Fast & FREE Shipping!

This blog provides information for educational purposes only. Read our complete summary for more info.

October 31, 2012
Last updated

Moonshiners - A Price to Pay - Season 1, Episode 5

Owner of Clawhammer Supply

Before we get started, a reminder: Distilling alcohol is illegal without a federal fuel alcohol or distilled spirit plant permit as well as relevant state permits. Our distillation equipment is designed for legal uses only and the information in this article is for educational purposes only. Please read our complete legal summary for more information on the legalities of distillation.

Moonshining is a serious business that can make some serious money. However, big operations (and small!) are also highly illegal, and it can mean jail time for anyone that's caught involved in the making of it.

The show "Moonshiners" is a suspenseful look into the world of illegal distillation. Times have not changed in rural Southwest Virginia where moonshiners talk with a southern drawl about the business that has been a part of their heritage for decades. The show takes place at the end of Fall- the end of the moonshining season for many. This is because the leaves will soon fall and the camouflage of the stills will be gone. Also, it can take up to a month for just one pot of mash to ferment due to low temperatures. If the yeast drops below a certain temperature, it will be become inactive, and the only way to avoid that is to keep an active flame going around the clock to heat the pot. Thus, it is very important for the moonshiners to be done with their distilling before the winter begins.

10 Gallon Moonshine Still Kit

However, the moonshiners are shown side by side with a parallel story: the ABC (Alcohol Beverage Control) of Virginia. The ABC is working to shut down any outfits of stills that may be in production.

The opening scenes show moonshiners JT, Tim, and Tickle trying to expand Tim's distillation site. Tim is trying to make enough money in a week to pay for a $200,000 bond that could make him legitimate. His son is helping him, and that is one of the main reasons he does not want to be an illegal moonshiner for another season. Thus, if he can expand his business, then he can get a large amount of that money in under a week's time.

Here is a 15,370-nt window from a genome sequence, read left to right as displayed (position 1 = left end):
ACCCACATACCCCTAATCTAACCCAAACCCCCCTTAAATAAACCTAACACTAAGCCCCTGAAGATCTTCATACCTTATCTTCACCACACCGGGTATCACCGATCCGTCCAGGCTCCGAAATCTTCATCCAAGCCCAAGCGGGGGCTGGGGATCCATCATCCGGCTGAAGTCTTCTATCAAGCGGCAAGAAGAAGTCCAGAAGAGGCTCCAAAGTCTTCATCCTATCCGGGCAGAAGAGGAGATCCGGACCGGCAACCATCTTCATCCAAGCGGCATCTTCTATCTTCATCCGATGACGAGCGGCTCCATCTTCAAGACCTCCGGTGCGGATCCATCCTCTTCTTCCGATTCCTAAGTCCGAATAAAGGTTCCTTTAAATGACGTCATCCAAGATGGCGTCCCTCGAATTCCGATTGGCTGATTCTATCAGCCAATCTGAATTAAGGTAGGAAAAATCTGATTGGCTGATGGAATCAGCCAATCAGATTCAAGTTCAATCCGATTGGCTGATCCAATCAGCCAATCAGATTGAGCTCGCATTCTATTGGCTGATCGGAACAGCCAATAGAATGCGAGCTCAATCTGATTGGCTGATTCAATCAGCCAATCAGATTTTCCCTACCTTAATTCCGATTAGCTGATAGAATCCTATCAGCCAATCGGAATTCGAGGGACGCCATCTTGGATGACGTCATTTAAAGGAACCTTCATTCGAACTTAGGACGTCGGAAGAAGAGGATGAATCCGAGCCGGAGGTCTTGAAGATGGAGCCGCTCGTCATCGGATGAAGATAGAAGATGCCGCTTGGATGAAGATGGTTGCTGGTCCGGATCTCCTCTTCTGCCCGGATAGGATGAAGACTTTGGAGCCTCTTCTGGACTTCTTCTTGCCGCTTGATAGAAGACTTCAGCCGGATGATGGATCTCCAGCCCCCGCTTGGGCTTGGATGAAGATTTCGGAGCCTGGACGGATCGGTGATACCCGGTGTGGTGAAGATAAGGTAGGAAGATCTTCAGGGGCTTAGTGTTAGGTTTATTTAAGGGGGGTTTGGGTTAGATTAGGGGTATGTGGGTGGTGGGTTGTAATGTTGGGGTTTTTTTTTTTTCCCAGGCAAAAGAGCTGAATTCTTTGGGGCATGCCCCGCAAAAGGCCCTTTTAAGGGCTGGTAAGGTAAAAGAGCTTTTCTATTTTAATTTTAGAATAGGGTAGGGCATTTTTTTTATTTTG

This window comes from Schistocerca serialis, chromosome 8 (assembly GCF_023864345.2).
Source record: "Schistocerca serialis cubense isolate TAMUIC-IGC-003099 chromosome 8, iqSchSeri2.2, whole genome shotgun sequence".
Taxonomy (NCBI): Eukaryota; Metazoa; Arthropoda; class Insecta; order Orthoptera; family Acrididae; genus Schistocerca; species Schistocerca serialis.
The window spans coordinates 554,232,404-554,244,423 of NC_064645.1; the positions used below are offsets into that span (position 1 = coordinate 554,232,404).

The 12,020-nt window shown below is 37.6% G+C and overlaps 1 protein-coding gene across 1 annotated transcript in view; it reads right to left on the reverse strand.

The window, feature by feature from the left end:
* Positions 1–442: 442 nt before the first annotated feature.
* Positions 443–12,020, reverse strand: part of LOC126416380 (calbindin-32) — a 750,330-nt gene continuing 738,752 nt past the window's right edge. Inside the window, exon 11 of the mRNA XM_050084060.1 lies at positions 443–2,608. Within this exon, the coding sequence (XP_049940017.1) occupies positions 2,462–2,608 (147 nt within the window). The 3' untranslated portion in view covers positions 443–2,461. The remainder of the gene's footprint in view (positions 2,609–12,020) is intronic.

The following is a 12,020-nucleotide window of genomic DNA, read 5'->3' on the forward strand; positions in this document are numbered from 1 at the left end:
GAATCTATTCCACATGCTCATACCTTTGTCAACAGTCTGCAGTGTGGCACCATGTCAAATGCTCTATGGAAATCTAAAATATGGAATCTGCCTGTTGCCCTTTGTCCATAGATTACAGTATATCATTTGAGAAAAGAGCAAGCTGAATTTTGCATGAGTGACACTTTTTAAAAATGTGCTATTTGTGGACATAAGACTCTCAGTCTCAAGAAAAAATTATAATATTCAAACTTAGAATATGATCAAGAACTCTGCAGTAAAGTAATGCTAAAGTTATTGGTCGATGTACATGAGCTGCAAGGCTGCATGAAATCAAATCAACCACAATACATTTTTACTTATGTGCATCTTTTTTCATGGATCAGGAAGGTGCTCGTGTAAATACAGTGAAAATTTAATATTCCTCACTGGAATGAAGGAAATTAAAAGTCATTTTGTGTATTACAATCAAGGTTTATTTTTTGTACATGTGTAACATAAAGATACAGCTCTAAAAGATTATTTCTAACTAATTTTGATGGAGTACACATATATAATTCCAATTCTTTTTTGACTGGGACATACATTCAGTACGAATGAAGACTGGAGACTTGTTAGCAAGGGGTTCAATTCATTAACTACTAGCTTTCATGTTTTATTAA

They are building a shed for another pot when Tickle falls off the roof. Tickle tries to look all right, but he is clearly in pain. At home, Tickle explains in a drunken haze that he bandaged up his broken ribs himself and that Moonshine is his medicine of choice. This is just the first of many great one liners from a man who loves his poison.

Meanwhile, ABC agent, Jesse, is on the lookout for a distilling location that may be in plain sight. He has heard word from solid resources and an undercover agent that there is one in the area.

The show then explains a little more about the history of distilling moonshine. At one time, moonshiners explain that this was a cash crop and not illegal. However, the Prohibition changed everything and forced moonshiners to go underground. Ever since then, it has become a lucrative and dangerous business for anyone involved.

Each moonshining operation has a special pot. Each pot indicates where the moonshine is from. For example, Tim's outfit has a submarine pot that is common for this area of Virginia. In Kentucky and Tennessee, they use pots that look more like turnips. Moonshiners in the Ozarks have their own style, and so on.  

Meanwhile, the ABC agent is hot on the trail of a bootlegger. Jesse and fellow agents Tanya and Jim explore the areas around one supposed hot spot. As they climb a steep hill to get closer, they realize there are people in the area. Unable to get any closer without being detected, they decide to return at night in order to catch people in the process of actually making and distilling the moonshine.

Back in Tim's storyline, he is struggling to get everything up and running. Due to Tickle's accident, he is unable to help. Tim therefore seeks the help of a good friend named Bill.